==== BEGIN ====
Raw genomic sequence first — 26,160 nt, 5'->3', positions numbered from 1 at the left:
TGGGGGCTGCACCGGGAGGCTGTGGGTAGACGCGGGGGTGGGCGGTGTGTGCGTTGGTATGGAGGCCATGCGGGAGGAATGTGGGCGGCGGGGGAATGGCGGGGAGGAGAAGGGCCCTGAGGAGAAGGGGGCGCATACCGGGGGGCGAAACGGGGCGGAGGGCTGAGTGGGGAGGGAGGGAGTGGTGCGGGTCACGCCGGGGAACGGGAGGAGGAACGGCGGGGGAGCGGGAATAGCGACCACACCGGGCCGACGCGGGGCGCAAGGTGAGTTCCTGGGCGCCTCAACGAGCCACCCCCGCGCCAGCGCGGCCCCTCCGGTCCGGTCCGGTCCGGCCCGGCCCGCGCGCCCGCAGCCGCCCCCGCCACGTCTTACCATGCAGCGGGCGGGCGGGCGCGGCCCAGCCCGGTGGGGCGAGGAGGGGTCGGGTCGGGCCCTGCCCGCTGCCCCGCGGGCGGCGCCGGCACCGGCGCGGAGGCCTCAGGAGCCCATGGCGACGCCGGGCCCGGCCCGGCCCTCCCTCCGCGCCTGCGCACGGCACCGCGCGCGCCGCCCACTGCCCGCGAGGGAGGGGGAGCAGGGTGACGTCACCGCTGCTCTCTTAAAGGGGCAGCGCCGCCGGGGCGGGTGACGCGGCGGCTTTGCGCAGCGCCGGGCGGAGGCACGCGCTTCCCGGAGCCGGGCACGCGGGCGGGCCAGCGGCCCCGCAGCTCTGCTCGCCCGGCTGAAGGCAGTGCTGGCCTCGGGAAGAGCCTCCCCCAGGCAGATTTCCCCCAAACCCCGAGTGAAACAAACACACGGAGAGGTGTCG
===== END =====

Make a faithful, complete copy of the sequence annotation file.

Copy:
Raw genomic sequence first — 26,160 nt, 5'->3', positions numbered from 1 at the left:
TGGGGGCTGCACCGGGAGGCTGTGGGTAGACGCGGGGGTGGGCGGTGTGTGCGTTGGTATGGAGGCCATGCGGGAGGAATGTGGGCGGCGGGGGAATGGCGGGGAGGAGAAGGGCCCTGAGGAGAAGGGGGCGCATACCGGGGGGCGAAACGGGGCGGAGGGCTGAGTGGGGAGGGAGGGAGTGGTGCGGGTCACGCCGGGGAACGGGAGGAGGAACGGCGGGGGAGCGGGAATAGCGACCACACCGGGCCGACGCGGGGCGCAAGGTGAGTTCCTGGGCGCCTCAACGAGCCACCCCCGCGCCAGCGCGGCCCCTCCGGTCCGGTCCGGTCCGGCCCGGCCCGCGCGCCCGCAGCCGCCCCCGCCACGTCTTACCATGCAGCGGGCGGGCGGGCGCGGCCCAGCCCGGTGGGGCGAGGAGGGGTCGGGTCGGGCCCTGCCCGCTGCCCCGCGGGCGGCGCCGGCACCGGCGCGGAGGCCTCAGGAGCCCATGGCGACGCCGGGCCCGGCCCGGCCCTCCCTCCGCGCCTGCGCACGGCACCGCGCGCGCCGCCCACTGCCCGCGAGGGAGGGGGAGCAGGGTGACGTCACCGCTGCTCTCTTAAAGGGGCAGCGCCGCCGGGGCGGGTGACGCGGCGGCTTTGCGCAGCGCCGGGCGGAGGCACGCGCTTCCCGGAGCCGGGCACGCGGGCGGGCCAGCGGCCCCGCAGCTCTGCTCGCCCGGCTGAAGGCAGTGCTGGCCTCGGGAAGAGCCTCCCCCAGGCAGATTTCCCCCAAACCCCGAGTGAAACAAACACACGGAGAGGTGTCG